Wow. Just wow. I NEVER learn anything from /. comment threads, especially about security (I would argue that nobody does, because most of what's said is wrong), and I think I just did!
It's worth noting that this benefit relies on your application server not being compromised, as if an attacker owns that, they can change code to move the client-based hash step to the server (changing the client AND server code), and still see passwords. So you're really only protecting against network-sniffing attacks, which are USUALLY prevented by SSL anyway. This actually gives me an idea, but I'll have to think about it. Something along the lines of using an MD5 of the sign-in page itself as a part of the process, so changing the page will break things. That's obviously vulnerable to exactly the same attack, but perhaps there's an extension to this which might work.
You have also prevented plain-text reveal in the situation where someone somehow intercepts the post-SSL stream but can't alter the application, which is certainly a possible scenario.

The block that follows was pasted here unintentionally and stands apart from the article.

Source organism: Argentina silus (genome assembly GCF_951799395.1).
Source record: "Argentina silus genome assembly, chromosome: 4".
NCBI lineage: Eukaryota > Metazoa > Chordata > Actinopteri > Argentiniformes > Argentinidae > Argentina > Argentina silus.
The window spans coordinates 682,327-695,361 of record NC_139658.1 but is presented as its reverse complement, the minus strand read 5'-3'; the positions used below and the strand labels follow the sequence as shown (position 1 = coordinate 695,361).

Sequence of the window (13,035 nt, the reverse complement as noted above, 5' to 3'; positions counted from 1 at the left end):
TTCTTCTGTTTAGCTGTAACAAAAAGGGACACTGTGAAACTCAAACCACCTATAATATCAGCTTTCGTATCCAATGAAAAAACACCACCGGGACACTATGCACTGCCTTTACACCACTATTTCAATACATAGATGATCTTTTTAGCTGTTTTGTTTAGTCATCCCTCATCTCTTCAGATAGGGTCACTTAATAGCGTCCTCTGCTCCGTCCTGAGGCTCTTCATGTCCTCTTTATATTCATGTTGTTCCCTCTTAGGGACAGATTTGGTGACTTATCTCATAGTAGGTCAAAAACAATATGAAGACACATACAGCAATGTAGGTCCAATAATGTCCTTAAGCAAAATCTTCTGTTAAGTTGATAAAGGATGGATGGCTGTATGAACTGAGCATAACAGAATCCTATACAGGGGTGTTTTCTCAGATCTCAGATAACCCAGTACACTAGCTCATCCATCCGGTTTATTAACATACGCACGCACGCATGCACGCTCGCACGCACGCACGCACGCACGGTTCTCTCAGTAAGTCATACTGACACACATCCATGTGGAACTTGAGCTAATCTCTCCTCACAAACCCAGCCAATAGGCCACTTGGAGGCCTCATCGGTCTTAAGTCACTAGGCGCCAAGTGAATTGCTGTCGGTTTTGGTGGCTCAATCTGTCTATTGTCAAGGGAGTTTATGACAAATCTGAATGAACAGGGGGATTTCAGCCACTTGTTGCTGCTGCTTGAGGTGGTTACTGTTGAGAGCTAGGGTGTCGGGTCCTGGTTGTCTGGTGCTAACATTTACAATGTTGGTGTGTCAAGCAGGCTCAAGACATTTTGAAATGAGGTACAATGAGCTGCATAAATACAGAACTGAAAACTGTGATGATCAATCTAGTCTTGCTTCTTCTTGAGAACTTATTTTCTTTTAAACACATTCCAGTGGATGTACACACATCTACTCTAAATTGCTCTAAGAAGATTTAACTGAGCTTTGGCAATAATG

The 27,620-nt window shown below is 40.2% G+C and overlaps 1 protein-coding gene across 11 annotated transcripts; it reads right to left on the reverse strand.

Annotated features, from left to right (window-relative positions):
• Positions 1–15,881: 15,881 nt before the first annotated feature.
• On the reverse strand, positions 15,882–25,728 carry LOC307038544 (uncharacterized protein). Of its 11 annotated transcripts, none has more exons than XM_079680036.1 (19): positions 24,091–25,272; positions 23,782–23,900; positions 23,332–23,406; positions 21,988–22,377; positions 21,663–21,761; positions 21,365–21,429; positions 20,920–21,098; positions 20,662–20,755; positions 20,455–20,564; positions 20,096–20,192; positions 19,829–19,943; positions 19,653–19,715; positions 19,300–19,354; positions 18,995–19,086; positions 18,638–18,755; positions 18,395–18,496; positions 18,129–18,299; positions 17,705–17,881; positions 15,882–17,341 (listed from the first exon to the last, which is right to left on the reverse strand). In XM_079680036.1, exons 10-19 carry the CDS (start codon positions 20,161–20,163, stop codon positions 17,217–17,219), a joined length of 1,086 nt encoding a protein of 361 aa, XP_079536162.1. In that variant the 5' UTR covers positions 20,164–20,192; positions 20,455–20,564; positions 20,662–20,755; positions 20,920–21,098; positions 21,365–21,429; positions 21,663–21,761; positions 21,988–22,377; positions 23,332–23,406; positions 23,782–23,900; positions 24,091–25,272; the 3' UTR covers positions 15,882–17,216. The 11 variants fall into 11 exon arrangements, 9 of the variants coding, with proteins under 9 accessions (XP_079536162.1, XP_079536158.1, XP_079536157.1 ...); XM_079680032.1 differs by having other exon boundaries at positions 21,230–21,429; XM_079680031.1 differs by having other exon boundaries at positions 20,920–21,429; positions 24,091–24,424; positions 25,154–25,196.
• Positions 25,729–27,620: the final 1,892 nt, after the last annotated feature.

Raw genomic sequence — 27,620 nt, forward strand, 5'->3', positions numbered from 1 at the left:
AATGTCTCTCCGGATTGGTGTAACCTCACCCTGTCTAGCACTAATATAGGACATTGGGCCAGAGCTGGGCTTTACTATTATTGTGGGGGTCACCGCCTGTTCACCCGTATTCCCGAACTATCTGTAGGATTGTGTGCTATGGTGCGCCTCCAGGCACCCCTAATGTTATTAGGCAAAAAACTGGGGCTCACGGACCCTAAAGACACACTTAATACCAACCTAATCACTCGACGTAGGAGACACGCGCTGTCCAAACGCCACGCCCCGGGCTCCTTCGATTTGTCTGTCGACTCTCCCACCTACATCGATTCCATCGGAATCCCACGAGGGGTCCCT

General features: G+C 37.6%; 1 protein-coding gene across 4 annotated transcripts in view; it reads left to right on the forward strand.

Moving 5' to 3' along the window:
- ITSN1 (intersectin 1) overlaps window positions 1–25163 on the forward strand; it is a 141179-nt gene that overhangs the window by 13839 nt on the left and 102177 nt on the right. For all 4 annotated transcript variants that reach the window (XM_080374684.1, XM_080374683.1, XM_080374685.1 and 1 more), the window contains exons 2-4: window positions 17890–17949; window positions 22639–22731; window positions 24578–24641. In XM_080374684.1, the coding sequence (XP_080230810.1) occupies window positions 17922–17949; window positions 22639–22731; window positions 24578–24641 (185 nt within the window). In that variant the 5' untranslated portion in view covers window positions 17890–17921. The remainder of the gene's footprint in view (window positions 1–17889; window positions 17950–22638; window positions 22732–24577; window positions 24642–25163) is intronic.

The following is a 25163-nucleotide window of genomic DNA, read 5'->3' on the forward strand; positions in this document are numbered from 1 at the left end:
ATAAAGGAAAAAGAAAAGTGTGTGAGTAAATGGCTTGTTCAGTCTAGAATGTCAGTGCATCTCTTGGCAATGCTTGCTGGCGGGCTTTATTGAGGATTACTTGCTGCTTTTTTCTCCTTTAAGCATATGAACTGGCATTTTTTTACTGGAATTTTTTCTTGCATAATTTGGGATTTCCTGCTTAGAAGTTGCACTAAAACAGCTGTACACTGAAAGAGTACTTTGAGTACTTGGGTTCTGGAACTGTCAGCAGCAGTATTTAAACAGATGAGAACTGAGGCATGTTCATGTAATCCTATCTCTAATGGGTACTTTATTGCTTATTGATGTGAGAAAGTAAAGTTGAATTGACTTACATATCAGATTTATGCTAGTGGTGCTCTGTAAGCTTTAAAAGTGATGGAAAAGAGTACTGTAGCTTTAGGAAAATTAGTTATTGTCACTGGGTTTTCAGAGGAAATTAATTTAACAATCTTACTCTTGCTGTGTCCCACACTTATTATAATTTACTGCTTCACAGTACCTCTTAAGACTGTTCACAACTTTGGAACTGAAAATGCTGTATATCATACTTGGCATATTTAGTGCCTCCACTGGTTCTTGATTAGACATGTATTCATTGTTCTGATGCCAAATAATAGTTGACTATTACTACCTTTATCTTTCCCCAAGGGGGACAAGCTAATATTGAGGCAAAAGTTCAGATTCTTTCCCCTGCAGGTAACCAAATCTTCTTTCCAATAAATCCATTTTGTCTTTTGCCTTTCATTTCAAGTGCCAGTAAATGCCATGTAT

There's a major benefit, with this scheme, if you're using a dedicated ssl server and relying on a secure network behind that (which is not uncommon in higher-load applications) - compromise of the ssl server doesn't lead to compromise of plain-text passwords. The attacker would need to take the next step and own the application servers behind that, and given that this scenario only crops up in high-volume load-balanced systems, there are likely lots of identical systems to deal with, and (hopefully) switched-on administrators and security experts, so adding another step like that could vastly decrease the chance of a complete compromise. The attacker would already own login details to the attacked site (they could replay hashes from the owned SSL appliance), so there's every chance they'll take that and never even try to compromise the application code itself, thus never leading to the plain-text reveal.